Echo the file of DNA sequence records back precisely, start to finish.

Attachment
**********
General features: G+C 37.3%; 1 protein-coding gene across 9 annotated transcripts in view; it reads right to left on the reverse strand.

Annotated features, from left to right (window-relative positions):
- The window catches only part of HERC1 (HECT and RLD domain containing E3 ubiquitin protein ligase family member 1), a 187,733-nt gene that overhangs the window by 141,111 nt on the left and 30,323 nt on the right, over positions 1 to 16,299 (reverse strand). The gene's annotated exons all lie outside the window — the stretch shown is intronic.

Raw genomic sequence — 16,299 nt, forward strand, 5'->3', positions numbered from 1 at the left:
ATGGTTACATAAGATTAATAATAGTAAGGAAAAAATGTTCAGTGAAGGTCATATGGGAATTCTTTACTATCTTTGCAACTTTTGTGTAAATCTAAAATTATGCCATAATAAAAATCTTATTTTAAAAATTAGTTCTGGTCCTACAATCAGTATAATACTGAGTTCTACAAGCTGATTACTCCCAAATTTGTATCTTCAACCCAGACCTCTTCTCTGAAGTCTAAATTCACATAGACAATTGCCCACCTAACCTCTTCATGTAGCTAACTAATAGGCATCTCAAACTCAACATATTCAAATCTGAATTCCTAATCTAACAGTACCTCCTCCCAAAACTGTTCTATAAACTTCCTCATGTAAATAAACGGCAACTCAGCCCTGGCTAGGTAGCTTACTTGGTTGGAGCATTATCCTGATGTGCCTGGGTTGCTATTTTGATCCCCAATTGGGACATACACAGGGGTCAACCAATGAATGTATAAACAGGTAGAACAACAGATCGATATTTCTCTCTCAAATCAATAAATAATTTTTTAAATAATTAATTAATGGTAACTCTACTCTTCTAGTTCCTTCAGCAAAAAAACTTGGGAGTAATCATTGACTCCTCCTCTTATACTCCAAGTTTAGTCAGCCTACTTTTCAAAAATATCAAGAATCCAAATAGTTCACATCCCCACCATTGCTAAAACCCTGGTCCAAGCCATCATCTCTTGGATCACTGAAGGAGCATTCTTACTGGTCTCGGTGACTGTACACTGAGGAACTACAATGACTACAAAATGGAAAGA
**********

General features: G+C 37.3%; 1 protein-coding gene across 9 annotated transcripts in view; it reads right to left on the reverse strand.

Annotated features, from left to right (window-relative positions):
- The window catches only part of HERC1 (HECT and RLD domain containing E3 ubiquitin protein ligase family member 1), a 187,733-nt gene that overhangs the window by 141,111 nt on the left and 30,323 nt on the right, over positions 1 to 16,299 (reverse strand). The gene's annotated exons all lie outside the window — the stretch shown is intronic.

Raw genomic sequence — 16,299 nt, forward strand, 5'->3', positions numbered from 1 at the left:
ATGGTTACATAAGATTAATAATAGTAAGGAAAAAATGTTCAGTGAAGGTCATATGGGAATTCTTTACTATCTTTGCAACTTTTGTGTAAATCTAAAATTATGCCATAATAAAAATCTTATTTTAAAAATTAGTTCTGGTCCTACAATCAGTATAATACTGAGTTCTACAAGCTGATTACTCCCAAATTTGTATCTTCAACCCAGACCTCTTCTCTGAAGTCTAAATTCACATAGACAATTGCCCACCTAACCTCTTCATGTAGCTAACTAATAGGCATCTCAAACTCAACATATTCAAATCTGAATTCCTAATCTAACAGTACCTCCTCCCAAAACTGTTCTATAAACTTCCTCATGTAAATAAACGGCAACTCAGCCCTGGCTAGGTAGCTTACTTGGTTGGAGCATTATCCTGATGTGCCTGGGTTGCTATTTTGATCCCCAATTGGGACATACACAGGGGTCAACCAATGAATGTATAAACAGGTAGAACAACAGATCGATATTTCTCTCTCAAATCAATAAATAATTTTTTAAATAATTAATTAATGGTAACTCTACTCTTCTAGTTCCTTCAGCAAAAAAACTTGGGAGTAATCATTGACTCCTCCTCTTATACTCCAAGTTTAGTCAGCCTACTTTTCAAAAATATCAAGAATCCAAATAGTTCACATCCCCACCATTGCTAAAACCCTGGTCCAAGCCATCATCTCTTGGATCACTGAAGGAGCATTCTTACTGGTCTCGGTGACTGTACACTGAGGAACTACAATGACTACAAAATGGAAAGA